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Belmont University Endowment Fund

Name: Belmont University Office of Development

Assets Under Management: $500 Million (Source: Belmont University on 5/31/2012)

Annual Report: Belmont University Nashville, Tennessee, Consolidated Financial Statements May 31, 2012

Portfolio Insights: “Belmont University (the “University”) is a private, not-for-profit institution of higher education. The University is a student-centered Christian community providing an academically challenging education that empowers men and women of diverse backgrounds to engage and transform the world with disciplined intelligence, compassion, courage and faith.

The University’s investments, consisting primarily of publicly traded fixed income and equity mutual funds, are stated at fair value as of May 31. The investments of the University are exposed to interest rate, market and credit risks. During a volatile market environment when there is a higher than normal level of uncertainty, the level of risk associated with such investments increases. If the level of risk increases in the near term, it is possible that the investment balances and the amounts reported in the financial statements would be materially affected.” (Source)

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Top Belmont University Endowment Fund Headlines:

1) Endowment income provides critical long-term financial stability to support the students and programs that our University serves.  An endowment can be established to support ongoing operating expenses or for designated purposes such as financial assistance to deserving students, support of academic programs or professorships, missions programs and ongoing support for a wide variety of other programs and activities.  All endowed funds have one objective: to support initiatives not just for one year, or even one generation, but in perpetuity.

A donor may designate an endowed fund in his or her own name, as a tribute to a friend or loved one, or to honor a professor or mentor.  An endowed fund may be established with cash, securities, real estate or through a bequest. (Source)

2) Belmont will provide the state organization a total of $11 million toward a ministry-endowment fund, and Tennessee Baptists will end their attempt to regain control, lost in 2004 when the school’s trustees acted to make it independent.

State convention messengers, or delegates, meeting in Kingsport, received the news from a negotiating committee with applause. The pact ends the convention’s 56-year-old relationship with the school and also likely marks the end of a sometimes bitter dispute. (Source)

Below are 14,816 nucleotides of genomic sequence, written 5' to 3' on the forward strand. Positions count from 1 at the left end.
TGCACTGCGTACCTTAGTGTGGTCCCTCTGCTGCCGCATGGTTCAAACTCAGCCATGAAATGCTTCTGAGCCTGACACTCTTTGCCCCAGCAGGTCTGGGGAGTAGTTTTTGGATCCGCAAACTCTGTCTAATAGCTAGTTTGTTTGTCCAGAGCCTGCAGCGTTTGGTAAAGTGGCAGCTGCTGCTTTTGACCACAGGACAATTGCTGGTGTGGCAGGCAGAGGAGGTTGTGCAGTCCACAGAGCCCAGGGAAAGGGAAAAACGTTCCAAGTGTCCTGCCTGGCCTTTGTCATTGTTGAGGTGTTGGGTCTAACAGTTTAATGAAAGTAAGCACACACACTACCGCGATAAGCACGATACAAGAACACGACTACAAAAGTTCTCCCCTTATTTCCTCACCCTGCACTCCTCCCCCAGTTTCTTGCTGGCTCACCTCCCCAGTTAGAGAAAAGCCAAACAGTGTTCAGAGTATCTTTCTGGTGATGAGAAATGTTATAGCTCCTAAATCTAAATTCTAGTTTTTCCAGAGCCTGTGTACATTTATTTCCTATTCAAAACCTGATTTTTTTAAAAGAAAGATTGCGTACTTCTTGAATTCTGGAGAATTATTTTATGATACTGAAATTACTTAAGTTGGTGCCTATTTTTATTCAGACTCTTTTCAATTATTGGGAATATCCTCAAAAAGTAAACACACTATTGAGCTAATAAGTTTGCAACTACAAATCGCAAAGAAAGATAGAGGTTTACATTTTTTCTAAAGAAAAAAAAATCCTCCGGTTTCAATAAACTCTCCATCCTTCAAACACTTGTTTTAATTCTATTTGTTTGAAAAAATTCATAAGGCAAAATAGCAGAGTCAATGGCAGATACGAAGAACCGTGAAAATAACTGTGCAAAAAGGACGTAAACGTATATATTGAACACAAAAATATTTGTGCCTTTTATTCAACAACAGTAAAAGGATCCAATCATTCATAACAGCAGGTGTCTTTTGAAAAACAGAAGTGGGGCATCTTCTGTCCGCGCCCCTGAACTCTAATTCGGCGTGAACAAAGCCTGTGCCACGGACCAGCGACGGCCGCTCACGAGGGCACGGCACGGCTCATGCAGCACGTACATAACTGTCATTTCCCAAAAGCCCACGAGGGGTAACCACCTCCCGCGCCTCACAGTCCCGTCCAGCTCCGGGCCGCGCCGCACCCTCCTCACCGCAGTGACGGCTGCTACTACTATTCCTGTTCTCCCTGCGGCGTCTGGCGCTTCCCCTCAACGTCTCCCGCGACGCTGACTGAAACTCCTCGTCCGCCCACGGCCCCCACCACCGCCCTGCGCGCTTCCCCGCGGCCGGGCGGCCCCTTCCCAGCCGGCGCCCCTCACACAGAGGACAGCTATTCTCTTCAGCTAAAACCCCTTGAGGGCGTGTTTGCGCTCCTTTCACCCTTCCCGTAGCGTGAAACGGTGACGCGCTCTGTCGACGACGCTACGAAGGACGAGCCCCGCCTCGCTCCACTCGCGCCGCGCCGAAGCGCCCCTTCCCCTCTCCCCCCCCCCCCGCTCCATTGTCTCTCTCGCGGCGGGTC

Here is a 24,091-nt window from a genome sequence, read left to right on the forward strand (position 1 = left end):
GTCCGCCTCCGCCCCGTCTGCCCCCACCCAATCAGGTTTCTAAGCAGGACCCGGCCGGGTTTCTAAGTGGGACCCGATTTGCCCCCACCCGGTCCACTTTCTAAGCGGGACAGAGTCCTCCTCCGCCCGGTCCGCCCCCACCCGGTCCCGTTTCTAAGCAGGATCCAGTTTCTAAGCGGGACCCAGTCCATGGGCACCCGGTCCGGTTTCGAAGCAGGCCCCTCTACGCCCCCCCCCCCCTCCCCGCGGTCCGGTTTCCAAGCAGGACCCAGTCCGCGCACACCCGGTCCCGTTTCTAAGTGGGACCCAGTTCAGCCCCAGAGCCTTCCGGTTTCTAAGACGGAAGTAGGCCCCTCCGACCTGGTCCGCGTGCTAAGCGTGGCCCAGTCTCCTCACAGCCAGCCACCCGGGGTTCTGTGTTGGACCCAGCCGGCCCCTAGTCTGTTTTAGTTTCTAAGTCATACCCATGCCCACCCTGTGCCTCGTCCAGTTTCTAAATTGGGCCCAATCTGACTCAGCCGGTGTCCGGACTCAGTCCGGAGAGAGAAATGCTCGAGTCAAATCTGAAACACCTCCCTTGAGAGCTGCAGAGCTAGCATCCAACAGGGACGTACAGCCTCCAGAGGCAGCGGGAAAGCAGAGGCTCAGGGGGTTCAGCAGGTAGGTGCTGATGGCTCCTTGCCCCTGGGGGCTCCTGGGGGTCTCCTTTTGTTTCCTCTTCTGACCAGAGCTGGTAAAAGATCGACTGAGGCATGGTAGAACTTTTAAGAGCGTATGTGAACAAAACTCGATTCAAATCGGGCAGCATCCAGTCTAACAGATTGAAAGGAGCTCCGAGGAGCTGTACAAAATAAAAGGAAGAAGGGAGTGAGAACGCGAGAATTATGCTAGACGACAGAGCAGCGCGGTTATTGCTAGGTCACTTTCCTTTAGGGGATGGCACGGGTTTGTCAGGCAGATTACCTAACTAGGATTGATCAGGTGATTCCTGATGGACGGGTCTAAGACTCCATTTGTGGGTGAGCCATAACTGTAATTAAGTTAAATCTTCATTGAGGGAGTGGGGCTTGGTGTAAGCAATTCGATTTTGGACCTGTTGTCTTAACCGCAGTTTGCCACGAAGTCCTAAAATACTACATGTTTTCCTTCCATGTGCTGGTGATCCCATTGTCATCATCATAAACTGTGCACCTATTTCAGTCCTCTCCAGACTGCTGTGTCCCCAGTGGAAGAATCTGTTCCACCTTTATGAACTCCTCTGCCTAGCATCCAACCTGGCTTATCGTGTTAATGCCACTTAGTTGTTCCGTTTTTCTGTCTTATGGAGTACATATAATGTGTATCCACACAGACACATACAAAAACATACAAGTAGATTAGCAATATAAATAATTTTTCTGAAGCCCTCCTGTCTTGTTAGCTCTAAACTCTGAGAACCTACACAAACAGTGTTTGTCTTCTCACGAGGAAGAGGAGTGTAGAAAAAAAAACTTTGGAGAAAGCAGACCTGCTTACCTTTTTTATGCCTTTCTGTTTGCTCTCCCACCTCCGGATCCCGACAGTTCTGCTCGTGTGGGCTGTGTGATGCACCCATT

3) Belmont University announced today the receipt of more than $10 million from the estate of the late Ed and Bernice Johnson, long-time friends of the university. For 16 years, Ed and Bernice Johnson ran a neighborhood gas station on Belmont Boulevard. During the Depression, the couple often helped Herman Lay keep his potato chip trucks on the road by allowing him to pay on credit. In 1948, Lay offered the Johnsons a chance to buy stock in his company. The couple’s initial investment of $8,000 grew exponentially with the company, which is now part of Frito-Lay and Pepsi-Co Inc. Following Bernice Johnson’s death in January 1998 (her husband died in 1994), $8 million from the Johnson estate was given to Belmont and directed toward scholarships in the College of Business Administration, primarily for accounting students. Additional funds from the Johnson estate were placed in a 10-year charitable remainder annuity trust, and those accumulated monies, $10 million, are now being released to Belmont, making the couple’s total bequest to the university equal more than $18 million. This represents one of the largest gifts in the history of Belmont University. (Source)

4) The Jack C. Massey Foundation, which honors the legacy of one of the country’s greatest entrepreneurs and businessmen, announced today a new gift of $6.75 million to Belmont University. With this donation, the Massey Foundation provides the lead gift in a planned $10 million renovation of Belmont’s Massey Business Center as well as secures a new name for Belmont’s College of Business Administration, now to be known as the Jack C. Massey College of Business.

The late Jack C. Massey (1904-1990) and his family have collectively been among Belmont University’s biggest benefactors. The first person in history to take three unrelated companies to the New York Stock Exchange, Massey’s gifts helped Belmont establish its undergraduate and graduate business programs and built both the Massey Business Center and the Massey Performing Arts Center. In addition, Massey’s gifts have endowed Belmont’s Chair in Entrepreneurship, leading the program to be among the best in the nation, as well as the Massey Center for Financial Information, the first financial training lab in Tennessee when it opened in 2005. (Source)

5) Dr. Robert (Bob) Fisher serves as President of Belmont University, a position he has held since April 2000. During his tenure the University’s enrollment has more than doubled while the campus itself has expanded significantly with the additions of the Curb Event Center and Beaman Student Life Center, the Gordon E. Inman Center, the Troutt Theater complex, McWhorter Hall and several new residence halls and parking garages. Under his leadership Belmont University also broke into the Top 5 for the first time in the Best Regional Universities South category in U.S. News & World Report’s analysis of America’s Best Colleges. Soaring to No. 5 in the 2011 edition, Belmont was also honored for the third year in a row as one of the top schools nationwide for “leading the pack in improvements and innovative changes.” (Source)

About Richard C. Wilson